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5 Tips For Data Protection With A Growing Shift To Work From Home
by Daniel Newman | June 17, 2020

As if living and working through a global pandemic weren’t bad enough, cybersecurity professionals are reporting an increase in hacking and scamming, as well. With so many people working from home—and worried about everything from their health to their financial situation—hackers are capitalizing on a perfect storm of anxiety and vulnerability. Not only are more people working on systems with less security, those people are also desperate to find an answer to whatever ails them. This sharing of information—personal and otherwise—makes data protection more important than ever.

Still, as companies are forced to send their employees home to work remotely in the name of public health, what can they do to keep their data safe? The following are a few tips.

Evaluate Your VPN

Just because you require employees to use a VPN to sign in and access company data, that does not mean your VPN is up-to-date and secure. Studies have found that many corporate VPNs have vulnerabilities that their IT teams do not take time to patch. Hackers will actively seek out vulnerable endpoints in this time of high opportunity. Take time to update and patch your systems now and ensure that you have structures and processes in place to update them regularly moving forward. And, be sure you have enough security and bandwidth for the VPN to work properly.

In a recent episode of The Six Five podcast, Jen Felch from Dell Technologies shared that shoring up and expanding the VPN capabilities for the Dell global network of employees was one of the first priorities for her IT team. Several other major companies have mentioned the same thing.

Update Your Remote Work Policies

Your remote work policies are only as powerful as they are relevant. One recent report showed that nearly 25 percent of companies with remote work security policies had not updated them in more than a year. If that’s your company, now is the time.

Especially now with the current situation, does every employee understand what security protocols to follow to access company data? Be sure to take into account the current work-from-home scenario when updating the policy.

Train Your Team

Employee training is essential in keeping your data safe. A recent study of IT decision-makers showed nearly 40 percent felt cybersecurity training was the pillar of their company’s cybersecurity program. This should not be surprising. In fact, human error is at the heart of all phishing scams, and your employees are more vulnerable now than ever. Especially if you are one of those companies that offers data security and phishing prevention training once a year on a pass/fail basis, it’s likely your employees do not keep data security top of mind. Take time to communicate with them daily on the protocols needed to keep data safe when working from home.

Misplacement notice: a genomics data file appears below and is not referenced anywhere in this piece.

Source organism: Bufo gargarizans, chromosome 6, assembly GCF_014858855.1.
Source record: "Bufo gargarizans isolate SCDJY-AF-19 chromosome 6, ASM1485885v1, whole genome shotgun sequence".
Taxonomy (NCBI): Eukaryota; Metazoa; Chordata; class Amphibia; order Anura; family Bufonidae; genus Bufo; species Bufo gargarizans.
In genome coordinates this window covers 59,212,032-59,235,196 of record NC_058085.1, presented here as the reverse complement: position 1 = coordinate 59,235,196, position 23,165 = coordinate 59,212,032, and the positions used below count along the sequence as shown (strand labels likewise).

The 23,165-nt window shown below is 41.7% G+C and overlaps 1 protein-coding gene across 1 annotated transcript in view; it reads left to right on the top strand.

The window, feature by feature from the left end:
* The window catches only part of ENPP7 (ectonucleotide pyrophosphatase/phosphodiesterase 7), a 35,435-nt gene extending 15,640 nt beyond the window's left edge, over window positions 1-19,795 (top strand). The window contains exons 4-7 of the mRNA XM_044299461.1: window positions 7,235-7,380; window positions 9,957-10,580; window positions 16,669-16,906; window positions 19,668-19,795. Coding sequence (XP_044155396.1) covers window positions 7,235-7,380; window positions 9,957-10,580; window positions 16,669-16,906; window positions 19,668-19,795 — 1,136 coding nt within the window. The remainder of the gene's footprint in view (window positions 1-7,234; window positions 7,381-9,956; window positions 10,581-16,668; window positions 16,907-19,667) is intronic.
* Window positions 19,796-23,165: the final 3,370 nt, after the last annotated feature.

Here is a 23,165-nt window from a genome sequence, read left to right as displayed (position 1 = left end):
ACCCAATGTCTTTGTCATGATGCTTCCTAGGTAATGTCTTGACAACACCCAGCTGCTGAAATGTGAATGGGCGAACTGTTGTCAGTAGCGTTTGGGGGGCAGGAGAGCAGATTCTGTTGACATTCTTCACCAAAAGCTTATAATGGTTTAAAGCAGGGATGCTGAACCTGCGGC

Be Realistic

As with anything related to data and technology, your systems are only as strong as your weakest link. With employees working remotely, that means many of the issues surrounding data security will be out of your hands. After all, you can encourage your teammates to work on a secure WiFi server and not to save sensitive information on their desktop, but it’s almost impossible to prevent these things from happening when your employees are working off radar. For this reason, be realistic about worst-case cybersecurity scenarios and, again, communicate the importance of home-based data security daily.

Be Conservative

Data, especially that relating to COVID-19, is being classified as personal data and will be subject to strict compliance laws under the EU’s General Data Protection Regulation. Especially with the above issues in mind, before attempting to store this type of information at all, take a solid audit of the types of data you are storing and why. If it isn’t absolutely critical to your mission, remove it from your protocol.

Once you have the above data protection measures in place, then and only then should you communicate to your customers that you’re doing everything you can to keep their data safe. And, as always, you should be giving your customers an opportunity to opt-out of data gathering whenever possible.

This is an unprecedented time when we’re going to see the blurring of lines when it comes to surveillance and public health. Right now, tech giants like Apple and Google are working on ways to use personal information like mobile location and tracing to help spread the coronavirus. Once this pandemic is over, we will likely explore more conversations about the ethics surrounding the use of this information in the name of public health. Until then, however, it is all of our jobs to limit the amount of personal and private data being made vulnerable in the name of everyday business.

Again, I want to reiterate that the easiest way to ensure data protection is not to collect it at all. So, if your company does not have a clear and necessary purpose for collecting any of the personal data you are now storing on your servers (and which your employees are now accessing via somewhat secure VPNs), I’d encourage you to consider whether you need to hold onto that data at all.

Futurum Research provides industry research and analysis. These columns are for educational purposes only and should not be considered in any way investment advice.

The original version of this article was first published on Forbes.

 

Daniel Newman
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